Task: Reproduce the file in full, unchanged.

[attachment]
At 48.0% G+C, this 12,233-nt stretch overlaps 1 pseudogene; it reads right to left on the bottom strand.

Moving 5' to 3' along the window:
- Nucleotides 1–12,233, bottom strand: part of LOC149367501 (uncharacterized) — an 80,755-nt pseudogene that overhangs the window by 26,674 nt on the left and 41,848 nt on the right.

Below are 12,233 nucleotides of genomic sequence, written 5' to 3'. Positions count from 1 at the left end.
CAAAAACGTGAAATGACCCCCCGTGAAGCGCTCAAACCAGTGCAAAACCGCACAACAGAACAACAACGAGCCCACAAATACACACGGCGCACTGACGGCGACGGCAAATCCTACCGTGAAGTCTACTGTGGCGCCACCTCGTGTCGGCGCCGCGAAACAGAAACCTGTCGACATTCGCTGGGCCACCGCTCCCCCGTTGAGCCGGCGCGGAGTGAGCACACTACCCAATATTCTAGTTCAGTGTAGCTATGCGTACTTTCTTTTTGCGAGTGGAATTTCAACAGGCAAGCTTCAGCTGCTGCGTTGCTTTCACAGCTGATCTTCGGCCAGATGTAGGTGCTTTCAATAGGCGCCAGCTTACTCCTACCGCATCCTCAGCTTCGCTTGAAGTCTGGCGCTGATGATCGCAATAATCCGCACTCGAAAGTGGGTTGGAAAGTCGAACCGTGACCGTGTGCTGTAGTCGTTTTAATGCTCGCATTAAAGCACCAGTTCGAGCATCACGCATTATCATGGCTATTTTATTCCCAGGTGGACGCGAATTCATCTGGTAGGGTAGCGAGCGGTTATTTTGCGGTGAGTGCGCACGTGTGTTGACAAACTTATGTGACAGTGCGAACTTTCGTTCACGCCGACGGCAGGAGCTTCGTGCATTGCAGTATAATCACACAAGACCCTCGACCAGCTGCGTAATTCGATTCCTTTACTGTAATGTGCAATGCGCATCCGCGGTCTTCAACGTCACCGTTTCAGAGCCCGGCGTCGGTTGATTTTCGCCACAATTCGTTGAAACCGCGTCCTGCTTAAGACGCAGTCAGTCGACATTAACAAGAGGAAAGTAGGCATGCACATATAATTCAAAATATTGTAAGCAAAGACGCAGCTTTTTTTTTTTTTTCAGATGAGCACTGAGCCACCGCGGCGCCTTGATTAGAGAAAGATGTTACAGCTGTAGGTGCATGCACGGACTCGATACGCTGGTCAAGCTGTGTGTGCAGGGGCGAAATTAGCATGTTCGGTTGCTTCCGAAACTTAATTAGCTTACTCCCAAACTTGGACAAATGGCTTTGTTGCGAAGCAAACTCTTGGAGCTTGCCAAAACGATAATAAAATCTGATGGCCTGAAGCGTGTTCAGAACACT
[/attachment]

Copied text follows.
At 48.0% G+C, this 12,233-nt stretch overlaps 1 pseudogene; it reads right to left on the bottom strand.

Moving 5' to 3' along the window:
- Nucleotides 1–12,233, bottom strand: part of LOC149367501 (uncharacterized) — an 80,755-nt pseudogene that overhangs the window by 26,674 nt on the left and 41,848 nt on the right.

Below are 12,233 nucleotides of genomic sequence, written 5' to 3'. Positions count from 1 at the left end.
CAAAAACGTGAAATGACCCCCCGTGAAGCGCTCAAACCAGTGCAAAACCGCACAACAGAACAACAACGAGCCCACAAATACACACGGCGCACTGACGGCGACGGCAAATCCTACCGTGAAGTCTACTGTGGCGCCACCTCGTGTCGGCGCCGCGAAACAGAAACCTGTCGACATTCGCTGGGCCACCGCTCCCCCGTTGAGCCGGCGCGGAGTGAGCACACTACCCAATATTCTAGTTCAGTGTAGCTATGCGTACTTTCTTTTTGCGAGTGGAATTTCAACAGGCAAGCTTCAGCTGCTGCGTTGCTTTCACAGCTGATCTTCGGCCAGATGTAGGTGCTTTCAATAGGCGCCAGCTTACTCCTACCGCATCCTCAGCTTCGCTTGAAGTCTGGCGCTGATGATCGCAATAATCCGCACTCGAAAGTGGGTTGGAAAGTCGAACCGTGACCGTGTGCTGTAGTCGTTTTAATGCTCGCATTAAAGCACCAGTTCGAGCATCACGCATTATCATGGCTATTTTATTCCCAGGTGGACGCGAATTCATCTGGTAGGGTAGCGAGCGGTTATTTTGCGGTGAGTGCGCACGTGTGTTGACAAACTTATGTGACAGTGCGAACTTTCGTTCACGCCGACGGCAGGAGCTTCGTGCATTGCAGTATAATCACACAAGACCCTCGACCAGCTGCGTAATTCGATTCCTTTACTGTAATGTGCAATGCGCATCCGCGGTCTTCAACGTCACCGTTTCAGAGCCCGGCGTCGGTTGATTTTCGCCACAATTCGTTGAAACCGCGTCCTGCTTAAGACGCAGTCAGTCGACATTAACAAGAGGAAAGTAGGCATGCACATATAATTCAAAATATTGTAAGCAAAGACGCAGCTTTTTTTTTTTTTTCAGATGAGCACTGAGCCACCGCGGCGCCTTGATTAGAGAAAGATGTTACAGCTGTAGGTGCATGCACGGACTCGATACGCTGGTCAAGCTGTGTGTGCAGGGGCGAAATTAGCATGTTCGGTTGCTTCCGAAACTTAATTAGCTTACTCCCAAACTTGGACAAATGGCTTTGTTGCGAAGCAAACTCTTGGAGCTTGCCAAAACGATAATAAAATCTGATGGCCTGAAGCGTGTTCAGAACACT